Unanswered Prayers

Mr. Bigshot, who do you think you are?

By the way, I don’t pray, despite the miraculous anecdotal evidence. If I did, I’d probably limit my beseeching to “Thy will be done,” which in fact seems to me like a sort of silly request to make of an omniscient, omnipotent deity. “Damn straight,” might be the thunderous response in whatever is Heaven’s native language – Hebrew, Aramaic, Greek, Latin?

People who knew about our agnosticism would sometimes half-apologetically say during my wife Judy’s illness, “I know you’re not a believer, but I’m praying for you,” and she’d reply, “We welcome thoughts, prayers, and small animal sacrifices. “ I would assure them that I too welcomed their prayers and insisted I could very well be wrong in my metaphysical musings. After all, when Judy was studying to be a school psychologist and giving me a practice IQ test, I missed the question, “Why do people bathe?”[1]

Nor do I hold the belief that “things work out for the best” as if the challenges life splatters upon us are steps in some sort of divine plan that leads to a more favorable outcome.[2] Of course, horrible events can sometimes precipitate peripheral favorable outcomes. For example, if my maternal grandmother had not gotten cancer of the larynx, her son would not have met the red-haired student nurse who became my mother. I need to add that I don’t think my existence is a fair trade for my grandmother’s death in her forties. My non-existence would be no tragedy. Judy would have married someone who might not have gone bald. My son Harrison would not be spending this holiday weekend at Ocean Beach nor my younger son Ned headed to Iceland, but quite literally they would be “none the wiser.”

my maternal grandmother

One of Judy’s pet phrases was “it is what it is,” and I might add, “it isn’t what it isn’t.” However, whatever the antecedent of “it” might be, it’s a mighty bountiful gift/accident to exist on the jewel of a planet moving in accordance with its kin folk of the Milky Way wherever we’re heading.

I thank my lucky stars (or God or karma) for affording me this opportunity to contact you, to look up from the computer screen to see outside my study’s window the soft sway of magnolia branches, to embrace the “wounded epicureanism” that has been my lot in life.”[3].

I’m not complaining.

[1] To conform to societal expectations was my answer.

[2] Exhibit A: the Holocaust

[3] “Hemingway was a master not of a realized stoicism but of a wounded epicureanism. Have fun while you can, and then endure the bad stuff when it happens. It doesn’t sound high-minded when you say it, but it was saner than most anything else on offer.” Adam Gopnik in the 3 July 2017 edition of The New Yorker.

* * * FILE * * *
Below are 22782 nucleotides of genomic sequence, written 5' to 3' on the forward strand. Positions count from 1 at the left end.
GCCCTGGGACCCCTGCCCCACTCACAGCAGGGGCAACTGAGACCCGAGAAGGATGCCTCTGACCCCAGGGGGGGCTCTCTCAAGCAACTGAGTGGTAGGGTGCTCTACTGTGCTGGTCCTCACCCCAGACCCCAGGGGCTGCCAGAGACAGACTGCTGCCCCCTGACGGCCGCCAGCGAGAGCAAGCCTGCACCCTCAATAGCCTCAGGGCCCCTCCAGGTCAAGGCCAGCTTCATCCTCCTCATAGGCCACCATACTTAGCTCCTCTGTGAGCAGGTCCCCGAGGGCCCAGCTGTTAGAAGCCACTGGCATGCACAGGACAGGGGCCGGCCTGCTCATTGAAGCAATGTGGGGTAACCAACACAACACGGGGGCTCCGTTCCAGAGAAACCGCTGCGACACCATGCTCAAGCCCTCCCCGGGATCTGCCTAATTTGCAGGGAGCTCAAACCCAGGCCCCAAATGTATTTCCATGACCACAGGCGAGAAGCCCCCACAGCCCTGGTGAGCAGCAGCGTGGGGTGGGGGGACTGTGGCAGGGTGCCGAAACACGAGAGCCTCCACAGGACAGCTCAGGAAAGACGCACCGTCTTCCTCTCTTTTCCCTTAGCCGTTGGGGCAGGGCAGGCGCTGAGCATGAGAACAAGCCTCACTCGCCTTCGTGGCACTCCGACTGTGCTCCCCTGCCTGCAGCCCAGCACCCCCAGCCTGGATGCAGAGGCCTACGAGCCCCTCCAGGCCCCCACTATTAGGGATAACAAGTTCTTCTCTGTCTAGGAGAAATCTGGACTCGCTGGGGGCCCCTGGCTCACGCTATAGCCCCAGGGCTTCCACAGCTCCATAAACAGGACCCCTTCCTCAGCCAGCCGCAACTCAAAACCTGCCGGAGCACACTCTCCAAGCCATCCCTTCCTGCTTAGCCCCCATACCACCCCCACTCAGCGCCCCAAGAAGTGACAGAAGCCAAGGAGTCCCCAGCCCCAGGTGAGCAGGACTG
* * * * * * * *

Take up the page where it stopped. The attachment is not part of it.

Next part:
One thought on “Unanswered Prayers

  1. “There are two kinds of people: those who say to God, ‘Thy will be done,’ and those to whom God says, ‘All right, then, have it your way.’ ” – C. S. Lewis

    How’s that having it our way working out for us? Not so good on most fronts.

    How can humans, in all our infinite (actually finite) wisdom, even pretend to understand the mind of God, outside of what some believe he has already shown us? How do we know Judy wouldn’t have married someone that would go bald? Perhaps it’s not our place to ever fully understand, at least in this lifetime.

    One definition of agnostic is a person who believes the existence of the ultimate cause and the essential nature of things is unknown and unknowable, or that human knowledge is limited to experience. What of unknown or future experience? Unless I die this very moment I have knowledge of the next word I’m going to write. And I have faith that I will write the next word. While the cause of things may be unknowable, there is still a cause, whatever one may believe it or not believe it to be. And faith that there is a cause, or that future experience will happen, is always available.

    But so much for metaphysical musings. What about good ole basic logic? If someone believes in God and it’s true that God exists, he wins the prize. If someone believes in God and God doesn’t exist, he’s lost nothing. But if someone does not believe God exists and God does exist, then, as they say, there’ll be Hell to pay. Eternal damnation doesn’t seem worth it. Of course, this could all be wrong, but it seems logic wins every time.

    Back to C.S., that once devout atheist turned logical believer:

    “Supposing there was no intelligence behind the universe, no creative mind. In that case, nobody designed my brain for the purpose of thinking. It is merely that when the atoms inside my skull happen, for physical or chemical reasons, to arrange themselves in a certain way, this gives me, as a by-product, the sensation I call thought. But, if so, how can I trust my own thinking to be true? It’s like upsetting a milk jug and hoping that the way it splashes itself will give you a map of London. But if I can’t trust my own thinking, of course I can’t trust the arguments leading to Atheism, and therefore have no reason to be an Atheist, or anything else. Unless I believe in God, I cannot believe in thought: so I can never use thought to disbelieve in God.”

    So why not pray? Even beyond faith it seems logical….what’s there to lose?

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